The controversy surrounding such a "quest" (at least for the more traditionalist side of the issue) is that all of the theological teachings about Jesus (the Incarnation, the Atonement, His divinity, etc.) seem to be thrown under the bus. The assumption of some is that all of the theological interpolations about Jesus are just that: interpolations, additions made by well-meaning but hyperactive followers. Thus, all kinds of aspersions are cast about in regard to the early Church, including the validity and unity of its teachings and structure. (Note: Dan Brown's The Da Vinci Code tried to make much of this issue.) These aspersions can often frustrate and flummox those of us who are less than versed in early Church history and theology.

However, you don't need a doctorate in Church history or theology to understand a simple truth. At the beginning of the Church, Jesus left His ministry in the hands of the Apostles, who had nothing to go on except one objective, immutable fact: Jesus Himself. He existed, and He said and did incredible things, so now what? It is the "now what" that has driven Church theology. At the risk of oversimplification, everything written or interpreted or used since the singular fact of Jesus is simply commentary on that fact. The New Testament, the Church Councils and their Creeds, the "sacred" writings of the Church Fathers: all these things were and are commentary seeking to unpack and explain the fact of Jesus. (Even the Old Testament falls into this category, for Jesus changed the way it was read when He said it was all about Him; Luke 24:25-27, 44-48.) In addition, this commentary was originally a seat-of-the-pants affair for the Apostles: almost all of the N.T. letters are about hashing out what was and was not orthodox Christian teaching, and the "Jerusalem Council" of Acts 15 was about the same thing. There is nothing controversial about any of this, and anyone who says otherwise is selling something (most likely their latest book).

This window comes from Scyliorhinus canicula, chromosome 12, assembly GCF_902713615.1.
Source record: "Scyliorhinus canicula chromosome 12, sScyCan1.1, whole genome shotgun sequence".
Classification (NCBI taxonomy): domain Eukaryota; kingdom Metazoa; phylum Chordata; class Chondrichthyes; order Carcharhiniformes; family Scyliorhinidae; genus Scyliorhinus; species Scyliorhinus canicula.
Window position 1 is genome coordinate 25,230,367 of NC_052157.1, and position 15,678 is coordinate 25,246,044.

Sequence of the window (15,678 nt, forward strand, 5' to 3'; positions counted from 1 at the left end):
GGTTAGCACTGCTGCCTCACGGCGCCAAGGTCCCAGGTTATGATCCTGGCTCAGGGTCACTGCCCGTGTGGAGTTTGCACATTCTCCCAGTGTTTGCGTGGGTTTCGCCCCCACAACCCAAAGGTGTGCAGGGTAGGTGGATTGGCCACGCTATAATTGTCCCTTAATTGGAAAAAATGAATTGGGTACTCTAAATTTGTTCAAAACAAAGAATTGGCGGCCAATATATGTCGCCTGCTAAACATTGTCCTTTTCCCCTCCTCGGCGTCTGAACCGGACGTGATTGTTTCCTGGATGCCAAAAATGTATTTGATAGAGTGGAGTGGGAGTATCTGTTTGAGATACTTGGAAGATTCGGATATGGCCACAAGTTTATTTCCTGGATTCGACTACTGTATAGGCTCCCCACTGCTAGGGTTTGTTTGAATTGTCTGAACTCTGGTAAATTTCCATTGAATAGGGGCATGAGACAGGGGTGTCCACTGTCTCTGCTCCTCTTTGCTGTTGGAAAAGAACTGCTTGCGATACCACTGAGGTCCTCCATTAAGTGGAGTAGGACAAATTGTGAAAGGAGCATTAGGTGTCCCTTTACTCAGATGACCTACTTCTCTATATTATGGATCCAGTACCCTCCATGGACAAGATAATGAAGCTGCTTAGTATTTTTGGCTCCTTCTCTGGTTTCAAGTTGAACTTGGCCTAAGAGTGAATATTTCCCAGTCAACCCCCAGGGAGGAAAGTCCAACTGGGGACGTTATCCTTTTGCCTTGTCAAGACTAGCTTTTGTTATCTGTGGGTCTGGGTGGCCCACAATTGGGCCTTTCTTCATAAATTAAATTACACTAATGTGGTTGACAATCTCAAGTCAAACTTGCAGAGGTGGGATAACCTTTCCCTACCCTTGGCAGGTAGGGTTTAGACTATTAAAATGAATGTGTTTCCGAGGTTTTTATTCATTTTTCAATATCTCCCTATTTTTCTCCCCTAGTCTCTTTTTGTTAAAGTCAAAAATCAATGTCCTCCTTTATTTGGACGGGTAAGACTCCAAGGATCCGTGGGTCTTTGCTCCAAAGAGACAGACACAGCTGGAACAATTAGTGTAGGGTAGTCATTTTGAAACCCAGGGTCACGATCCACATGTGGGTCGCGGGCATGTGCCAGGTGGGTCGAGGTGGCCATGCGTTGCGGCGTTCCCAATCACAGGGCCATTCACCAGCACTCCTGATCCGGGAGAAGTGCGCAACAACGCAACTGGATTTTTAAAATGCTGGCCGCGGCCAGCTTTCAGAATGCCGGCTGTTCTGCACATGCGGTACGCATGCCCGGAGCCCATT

Obscuring? Or revealing?
The question, then, is not in choosing between the "historical Jesus" and the "theological Jesus". They are both true things: the flesh and blood Jewish man and the theological interpretation of Him made by his followers over the following years. Both the fact and the subsequent commentary are real. Again, the question is not about choosing between them. Rather, the real question is about the relationship between the two. In other words, does all that commentary obscure who Jesus really is and was, or does it reveal who He really is and was? Is the "theological Jesus" a threat or an aid in our understanding of the "historical Jesus"? Your answer to that question is paramount. Did the Apostles and Church Fathers and all Christians who followed them make up fanciful delusions or outright lies about Jesus? Or were they really moved by the Spirit to the truth (John 16:13; c.f. I Cor. 2:10-13)? The divide starts right there and nowhere else.

I believe that the commentary reveals who Jesus is (with varying approximation with regard to "sacred" tradition and councils). That may not earn me any friends, but it does give me grounds to say this to those who believe that it obscures Jesus: I request that you tread softly. I often feel that the "theological Jesus" is indeed too often and too easily thrown under the bus as irrelevant or incorrect. You need to understand that the theology surrounding Jesus is foundational to the lives of many, including me. We have built our lives (including our spiritual well-being) on this man from Galilee really being who His followers (and He Himself) said He was: God in the flesh, born to take away the sins of the world, coming again in righteousness to make war against all sin and evil and death. You may not believe in such a thing, but we do. Passionately and devotedly. So tread softly.

-Jon Vowell (c) 2013

Wednesday, August 7, 2013

"...the philosophy of Light" (ramblings and parables from orthodox rebels)